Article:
An attempt by an independent theatre company to expand into filmmaking appears to have resulted in one of the best science fiction films of recent years. Beyond the Infinite Two Minutes is an instant cult classic, and represents a dizzying achievement from an unlikely source.
Kato (Kazunori Tosa) is the owner of a small Kyoto cafe who discovers the television in his apartment and a computer monitor in his cafe downstairs have somehow become linked: a person can talk into one and be seen and heard in the other. The catch? The two screens are precisely two minutes out of synch, giving Kato and his friends a short, unexpected window into the future.
Beyond the Infinite Two Minutes, which is directed by Junta Yamaguchi from a screenplay by Makoto Ueda, was born out of Japanese theatre troupe Europe Kikaku electing to expand out of live performance into producing its first feature film. Shot with a limited cast in a single location, and edited together with long takes to form one seamless single 70-minute shot, it provides a simple rigid framework around which the most jaw-dropping of science fiction comedies can be told.
The science fiction potential of the piece does not immediately seem obvious. A person can speak to themselves with a two-minute delay by speaking in the apartment and then running down to the cafe to repeat the same conversation 120 seconds later – but so what? How much can someone affect their own destiny by seeing two minutes ahead? It is only when one of Kato’s friends suggests bringing the television down to the cafe, and pointing television and monitor directly at one another, that the dizzying possibilities of the film’s set-up become clear. It represents the equivalent of Christopher Nolan’s Tenet on one-tenth of its catering budget. It is Shane Carruth’s Primer with jokes. If the presentation of speculative science in a fictional context represents science fiction at its most pure, then Beyond the Infinite Two Minutes is one of the most well-distilled examples of the genre in years. It cannot be emphasised enough that this film is genuinely clever stuff.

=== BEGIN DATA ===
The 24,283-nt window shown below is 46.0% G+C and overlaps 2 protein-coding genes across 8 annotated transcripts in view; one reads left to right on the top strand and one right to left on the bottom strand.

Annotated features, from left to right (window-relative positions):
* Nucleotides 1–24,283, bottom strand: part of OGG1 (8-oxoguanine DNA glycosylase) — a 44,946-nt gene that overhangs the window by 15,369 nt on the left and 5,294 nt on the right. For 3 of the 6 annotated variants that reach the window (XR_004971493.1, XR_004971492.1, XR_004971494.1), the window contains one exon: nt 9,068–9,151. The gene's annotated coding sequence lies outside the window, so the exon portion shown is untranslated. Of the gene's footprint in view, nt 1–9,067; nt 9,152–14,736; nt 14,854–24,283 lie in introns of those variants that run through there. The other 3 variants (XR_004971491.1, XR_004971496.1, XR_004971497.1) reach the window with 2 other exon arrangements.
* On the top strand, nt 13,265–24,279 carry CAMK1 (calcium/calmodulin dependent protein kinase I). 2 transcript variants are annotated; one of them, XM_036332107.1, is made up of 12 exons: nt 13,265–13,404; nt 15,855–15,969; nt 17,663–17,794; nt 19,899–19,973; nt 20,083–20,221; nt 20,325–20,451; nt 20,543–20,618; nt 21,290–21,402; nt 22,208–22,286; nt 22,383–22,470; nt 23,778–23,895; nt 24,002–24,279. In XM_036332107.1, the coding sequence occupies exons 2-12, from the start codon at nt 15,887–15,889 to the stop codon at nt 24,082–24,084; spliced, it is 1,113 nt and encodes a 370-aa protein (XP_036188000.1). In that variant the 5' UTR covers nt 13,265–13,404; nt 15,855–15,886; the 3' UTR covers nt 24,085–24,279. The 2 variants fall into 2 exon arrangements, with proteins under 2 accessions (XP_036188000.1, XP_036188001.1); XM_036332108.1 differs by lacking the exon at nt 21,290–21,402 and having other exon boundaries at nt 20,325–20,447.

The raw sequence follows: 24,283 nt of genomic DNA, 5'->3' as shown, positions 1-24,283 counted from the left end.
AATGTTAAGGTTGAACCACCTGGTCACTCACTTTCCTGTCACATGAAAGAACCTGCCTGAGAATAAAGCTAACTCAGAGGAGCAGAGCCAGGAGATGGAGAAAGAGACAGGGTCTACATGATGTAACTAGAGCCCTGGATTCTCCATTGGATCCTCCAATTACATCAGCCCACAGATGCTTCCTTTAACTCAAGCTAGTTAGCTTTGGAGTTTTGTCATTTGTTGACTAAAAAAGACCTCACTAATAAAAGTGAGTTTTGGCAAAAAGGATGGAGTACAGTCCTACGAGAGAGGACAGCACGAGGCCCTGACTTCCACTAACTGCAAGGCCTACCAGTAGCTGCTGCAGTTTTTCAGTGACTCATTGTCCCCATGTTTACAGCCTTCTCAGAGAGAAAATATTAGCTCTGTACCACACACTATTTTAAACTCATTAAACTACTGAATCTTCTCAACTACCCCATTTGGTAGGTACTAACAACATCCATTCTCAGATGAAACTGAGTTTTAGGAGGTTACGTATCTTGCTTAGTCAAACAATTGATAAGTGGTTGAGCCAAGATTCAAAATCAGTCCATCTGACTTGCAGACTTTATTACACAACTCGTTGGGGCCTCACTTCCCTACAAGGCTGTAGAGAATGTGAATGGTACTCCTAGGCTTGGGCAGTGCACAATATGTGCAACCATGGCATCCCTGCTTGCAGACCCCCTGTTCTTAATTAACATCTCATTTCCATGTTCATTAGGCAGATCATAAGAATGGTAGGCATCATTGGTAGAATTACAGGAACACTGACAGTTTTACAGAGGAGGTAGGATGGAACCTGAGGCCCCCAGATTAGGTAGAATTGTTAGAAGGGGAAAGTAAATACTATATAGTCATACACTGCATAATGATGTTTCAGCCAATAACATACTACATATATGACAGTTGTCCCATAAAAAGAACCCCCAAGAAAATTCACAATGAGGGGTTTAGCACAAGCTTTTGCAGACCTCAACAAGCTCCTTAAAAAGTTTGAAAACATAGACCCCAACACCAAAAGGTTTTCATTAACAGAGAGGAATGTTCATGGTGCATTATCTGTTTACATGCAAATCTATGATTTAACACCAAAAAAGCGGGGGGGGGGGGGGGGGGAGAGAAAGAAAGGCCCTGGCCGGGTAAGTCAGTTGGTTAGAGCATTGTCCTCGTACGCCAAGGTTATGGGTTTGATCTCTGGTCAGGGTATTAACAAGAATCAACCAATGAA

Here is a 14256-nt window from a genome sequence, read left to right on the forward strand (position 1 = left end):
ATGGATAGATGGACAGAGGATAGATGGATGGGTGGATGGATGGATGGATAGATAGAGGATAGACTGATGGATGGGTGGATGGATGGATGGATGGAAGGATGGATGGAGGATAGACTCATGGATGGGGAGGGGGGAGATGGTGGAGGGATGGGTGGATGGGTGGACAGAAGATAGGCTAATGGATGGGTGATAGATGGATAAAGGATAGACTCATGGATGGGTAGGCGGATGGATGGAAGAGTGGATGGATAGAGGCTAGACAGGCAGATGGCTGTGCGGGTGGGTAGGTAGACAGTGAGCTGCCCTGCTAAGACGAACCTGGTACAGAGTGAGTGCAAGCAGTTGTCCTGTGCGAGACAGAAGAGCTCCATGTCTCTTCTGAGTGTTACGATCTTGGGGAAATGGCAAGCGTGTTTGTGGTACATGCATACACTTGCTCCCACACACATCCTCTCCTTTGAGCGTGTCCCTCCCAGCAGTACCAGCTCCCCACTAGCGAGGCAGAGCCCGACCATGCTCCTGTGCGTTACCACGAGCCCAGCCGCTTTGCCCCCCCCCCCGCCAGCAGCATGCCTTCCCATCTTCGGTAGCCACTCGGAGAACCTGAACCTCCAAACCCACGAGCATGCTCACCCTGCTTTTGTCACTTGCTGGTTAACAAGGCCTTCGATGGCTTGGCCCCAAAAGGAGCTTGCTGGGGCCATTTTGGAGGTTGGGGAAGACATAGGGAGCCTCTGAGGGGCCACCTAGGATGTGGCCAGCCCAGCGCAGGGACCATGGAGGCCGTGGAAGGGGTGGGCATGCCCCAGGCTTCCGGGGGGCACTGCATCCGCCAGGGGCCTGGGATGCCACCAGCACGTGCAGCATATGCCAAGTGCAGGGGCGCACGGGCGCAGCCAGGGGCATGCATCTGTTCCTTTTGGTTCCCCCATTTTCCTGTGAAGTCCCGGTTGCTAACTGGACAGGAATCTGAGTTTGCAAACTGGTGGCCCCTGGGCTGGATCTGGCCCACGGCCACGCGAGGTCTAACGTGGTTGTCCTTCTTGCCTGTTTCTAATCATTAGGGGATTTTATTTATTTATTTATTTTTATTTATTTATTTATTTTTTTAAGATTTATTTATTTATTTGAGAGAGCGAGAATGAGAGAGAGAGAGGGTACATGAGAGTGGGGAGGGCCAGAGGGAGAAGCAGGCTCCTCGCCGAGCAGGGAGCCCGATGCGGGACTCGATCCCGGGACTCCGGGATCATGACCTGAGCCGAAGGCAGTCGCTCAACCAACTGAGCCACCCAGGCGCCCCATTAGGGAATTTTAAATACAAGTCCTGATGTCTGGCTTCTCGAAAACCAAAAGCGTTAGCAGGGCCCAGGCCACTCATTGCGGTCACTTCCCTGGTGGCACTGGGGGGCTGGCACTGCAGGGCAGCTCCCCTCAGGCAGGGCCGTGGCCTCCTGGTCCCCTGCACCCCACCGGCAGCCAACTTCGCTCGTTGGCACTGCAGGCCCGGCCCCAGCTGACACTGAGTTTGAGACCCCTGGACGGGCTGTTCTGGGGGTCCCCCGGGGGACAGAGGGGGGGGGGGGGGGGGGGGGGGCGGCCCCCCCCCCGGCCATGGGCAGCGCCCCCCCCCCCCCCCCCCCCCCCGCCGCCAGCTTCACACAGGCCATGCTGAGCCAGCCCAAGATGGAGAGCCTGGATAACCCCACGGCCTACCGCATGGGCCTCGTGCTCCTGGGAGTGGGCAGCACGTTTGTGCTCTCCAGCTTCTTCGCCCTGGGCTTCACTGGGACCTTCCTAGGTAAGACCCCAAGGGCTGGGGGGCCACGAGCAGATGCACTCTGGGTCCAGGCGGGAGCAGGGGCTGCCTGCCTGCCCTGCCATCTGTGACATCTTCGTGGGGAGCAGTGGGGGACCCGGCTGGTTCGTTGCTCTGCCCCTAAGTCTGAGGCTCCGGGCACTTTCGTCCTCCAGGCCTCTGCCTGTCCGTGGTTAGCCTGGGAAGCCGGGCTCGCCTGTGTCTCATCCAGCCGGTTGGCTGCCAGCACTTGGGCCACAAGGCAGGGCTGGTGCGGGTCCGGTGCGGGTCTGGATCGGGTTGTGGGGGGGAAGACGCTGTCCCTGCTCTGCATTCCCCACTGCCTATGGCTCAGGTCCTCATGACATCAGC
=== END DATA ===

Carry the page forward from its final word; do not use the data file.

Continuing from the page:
In case viewers were not already impressed, this remarkable science fiction escapade then plays out as a perfectly-pitched comedy. Kato is quick to doubt his discovery will lead to a good outcome, but his friends immediately treat it first as the world’s greatest novelty trick and then as an opportunity to profit. Their excitement is infectious, and is boosted by energetic, heightened performances from the entire supporting cast. The idea-per-minute ratio here is cranked to an extreme, and with each hilarious set piece the film veers left and right into increasingly unexpected directions.
This is a movie that makes one want to grab their friends by both shoulders and passionately enthuse the film’s worth to them. Its clever long-take camera work gives it a fresh immediacy. Its ideas genuinely rival any science fiction film released over the past decade. Its comedy is broad, effective, and enormously appealing. Its attention to detail would look tois going to reward subsequent viewings. Beyond the Infinite Two Minutes deserves every success, and as large an international audience as possible. It is cult cinema par excellence.
Beyond the Infinite Two Minutes is streaming on demand as part of the 2021 Fantasia International Film Festival. For Canadian readers, the festival takes place in person and online from 5-25 August. For more information, click here.
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